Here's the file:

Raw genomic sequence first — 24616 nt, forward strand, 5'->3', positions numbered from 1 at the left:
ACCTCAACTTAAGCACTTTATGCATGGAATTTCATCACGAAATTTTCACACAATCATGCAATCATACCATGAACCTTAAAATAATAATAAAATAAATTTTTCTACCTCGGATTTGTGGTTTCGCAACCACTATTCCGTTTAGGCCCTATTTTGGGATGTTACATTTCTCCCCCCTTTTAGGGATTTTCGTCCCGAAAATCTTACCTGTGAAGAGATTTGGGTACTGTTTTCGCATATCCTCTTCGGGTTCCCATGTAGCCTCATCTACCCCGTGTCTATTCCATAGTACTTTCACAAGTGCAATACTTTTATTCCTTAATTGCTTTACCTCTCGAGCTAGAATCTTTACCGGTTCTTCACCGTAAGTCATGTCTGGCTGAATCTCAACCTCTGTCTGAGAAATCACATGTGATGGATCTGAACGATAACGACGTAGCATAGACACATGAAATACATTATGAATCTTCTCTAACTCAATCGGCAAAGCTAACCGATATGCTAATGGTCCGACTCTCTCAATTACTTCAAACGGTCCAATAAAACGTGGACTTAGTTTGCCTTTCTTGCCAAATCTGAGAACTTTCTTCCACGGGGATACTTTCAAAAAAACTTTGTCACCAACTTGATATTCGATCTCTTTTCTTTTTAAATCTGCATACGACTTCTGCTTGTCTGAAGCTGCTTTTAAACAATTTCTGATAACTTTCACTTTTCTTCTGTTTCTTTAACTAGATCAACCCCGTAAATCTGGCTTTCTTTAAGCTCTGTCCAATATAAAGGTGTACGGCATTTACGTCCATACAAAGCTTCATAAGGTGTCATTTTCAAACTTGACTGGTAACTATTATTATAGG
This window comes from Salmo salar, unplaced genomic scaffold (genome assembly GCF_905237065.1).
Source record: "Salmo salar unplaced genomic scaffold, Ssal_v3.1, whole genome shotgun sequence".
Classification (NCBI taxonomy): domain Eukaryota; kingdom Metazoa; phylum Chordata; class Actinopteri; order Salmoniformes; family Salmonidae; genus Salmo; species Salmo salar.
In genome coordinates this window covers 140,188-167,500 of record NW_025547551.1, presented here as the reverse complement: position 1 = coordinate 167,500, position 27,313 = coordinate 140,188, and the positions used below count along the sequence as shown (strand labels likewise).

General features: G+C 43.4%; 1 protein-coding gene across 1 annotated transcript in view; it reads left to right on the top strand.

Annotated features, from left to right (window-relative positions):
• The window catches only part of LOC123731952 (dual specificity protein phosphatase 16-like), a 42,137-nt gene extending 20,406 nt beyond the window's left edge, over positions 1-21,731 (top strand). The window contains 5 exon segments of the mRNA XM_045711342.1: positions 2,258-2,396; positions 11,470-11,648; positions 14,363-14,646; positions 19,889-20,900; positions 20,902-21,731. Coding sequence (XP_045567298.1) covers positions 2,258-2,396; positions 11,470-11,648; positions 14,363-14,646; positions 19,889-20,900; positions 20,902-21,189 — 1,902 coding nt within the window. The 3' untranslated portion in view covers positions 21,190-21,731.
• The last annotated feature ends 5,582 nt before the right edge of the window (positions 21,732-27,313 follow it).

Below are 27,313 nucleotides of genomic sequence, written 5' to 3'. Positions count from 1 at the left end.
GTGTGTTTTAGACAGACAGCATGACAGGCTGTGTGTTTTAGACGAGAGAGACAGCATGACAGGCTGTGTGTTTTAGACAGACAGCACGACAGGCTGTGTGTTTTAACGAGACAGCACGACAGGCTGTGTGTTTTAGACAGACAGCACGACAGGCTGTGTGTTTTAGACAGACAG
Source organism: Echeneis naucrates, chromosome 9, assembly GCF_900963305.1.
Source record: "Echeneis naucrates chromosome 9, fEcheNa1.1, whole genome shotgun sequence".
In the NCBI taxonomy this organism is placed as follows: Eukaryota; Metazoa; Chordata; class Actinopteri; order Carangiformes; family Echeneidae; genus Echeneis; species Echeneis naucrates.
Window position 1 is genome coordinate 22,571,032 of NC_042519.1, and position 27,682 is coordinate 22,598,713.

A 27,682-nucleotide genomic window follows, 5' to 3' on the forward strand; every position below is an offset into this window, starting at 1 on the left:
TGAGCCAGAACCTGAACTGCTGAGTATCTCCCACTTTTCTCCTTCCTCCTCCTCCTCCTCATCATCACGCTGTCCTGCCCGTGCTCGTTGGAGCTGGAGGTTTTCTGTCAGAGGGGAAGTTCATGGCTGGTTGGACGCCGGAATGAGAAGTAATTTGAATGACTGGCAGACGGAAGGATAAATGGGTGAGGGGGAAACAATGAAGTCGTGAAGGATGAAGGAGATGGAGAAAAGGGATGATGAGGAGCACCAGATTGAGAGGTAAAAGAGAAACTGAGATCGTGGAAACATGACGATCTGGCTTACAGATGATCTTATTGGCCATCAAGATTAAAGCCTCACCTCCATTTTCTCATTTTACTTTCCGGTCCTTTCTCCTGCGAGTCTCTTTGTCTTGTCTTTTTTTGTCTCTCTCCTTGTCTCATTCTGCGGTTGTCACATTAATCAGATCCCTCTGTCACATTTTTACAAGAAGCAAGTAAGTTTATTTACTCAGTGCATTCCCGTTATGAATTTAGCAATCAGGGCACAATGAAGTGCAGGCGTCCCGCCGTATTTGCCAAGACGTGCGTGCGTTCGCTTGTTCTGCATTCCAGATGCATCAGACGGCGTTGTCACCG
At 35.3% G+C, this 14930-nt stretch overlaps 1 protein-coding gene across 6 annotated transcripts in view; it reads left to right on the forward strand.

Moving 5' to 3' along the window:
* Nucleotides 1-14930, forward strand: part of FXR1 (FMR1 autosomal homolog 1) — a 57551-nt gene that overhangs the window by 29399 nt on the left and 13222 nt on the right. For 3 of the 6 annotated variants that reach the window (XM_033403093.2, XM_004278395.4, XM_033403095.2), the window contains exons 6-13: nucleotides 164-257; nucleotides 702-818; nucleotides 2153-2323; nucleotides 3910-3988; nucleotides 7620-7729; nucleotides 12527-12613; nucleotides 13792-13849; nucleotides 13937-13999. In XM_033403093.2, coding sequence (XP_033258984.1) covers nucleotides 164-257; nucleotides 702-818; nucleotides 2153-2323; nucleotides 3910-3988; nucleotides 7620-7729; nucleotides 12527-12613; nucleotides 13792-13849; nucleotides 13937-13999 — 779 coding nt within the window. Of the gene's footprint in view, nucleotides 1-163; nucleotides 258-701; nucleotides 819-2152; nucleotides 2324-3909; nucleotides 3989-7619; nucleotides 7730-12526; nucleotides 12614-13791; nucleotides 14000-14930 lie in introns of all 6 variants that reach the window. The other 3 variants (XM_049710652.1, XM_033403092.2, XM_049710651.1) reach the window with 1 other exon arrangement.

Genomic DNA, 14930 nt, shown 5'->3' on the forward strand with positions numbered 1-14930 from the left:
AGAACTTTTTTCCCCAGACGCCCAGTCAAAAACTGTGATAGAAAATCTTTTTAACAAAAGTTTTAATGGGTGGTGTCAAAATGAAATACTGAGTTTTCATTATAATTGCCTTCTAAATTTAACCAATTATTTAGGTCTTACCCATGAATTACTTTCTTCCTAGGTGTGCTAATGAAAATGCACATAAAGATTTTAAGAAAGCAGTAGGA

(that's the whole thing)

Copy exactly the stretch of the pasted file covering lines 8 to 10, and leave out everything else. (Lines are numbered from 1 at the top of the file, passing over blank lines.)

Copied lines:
Annotated features, from left to right (window-relative positions):
• The window catches only part of LOC123731952 (dual specificity protein phosphatase 16-like), a 42,137-nt gene extending 20,406 nt beyond the window's left edge, over positions 1-21,731 (top strand). The window contains 5 exon segments of the mRNA XM_045711342.1: positions 2,258-2,396; positions 11,470-11,648; positions 14,363-14,646; positions 19,889-20,900; positions 20,902-21,731. Coding sequence (XP_045567298.1) covers positions 2,258-2,396; positions 11,470-11,648; positions 14,363-14,646; positions 19,889-20,900; positions 20,902-21,189 — 1,902 coding nt within the window. The 3' untranslated portion in view covers positions 21,190-21,731.
• The last annotated feature ends 5,582 nt before the right edge of the window (positions 21,732-27,313 follow it).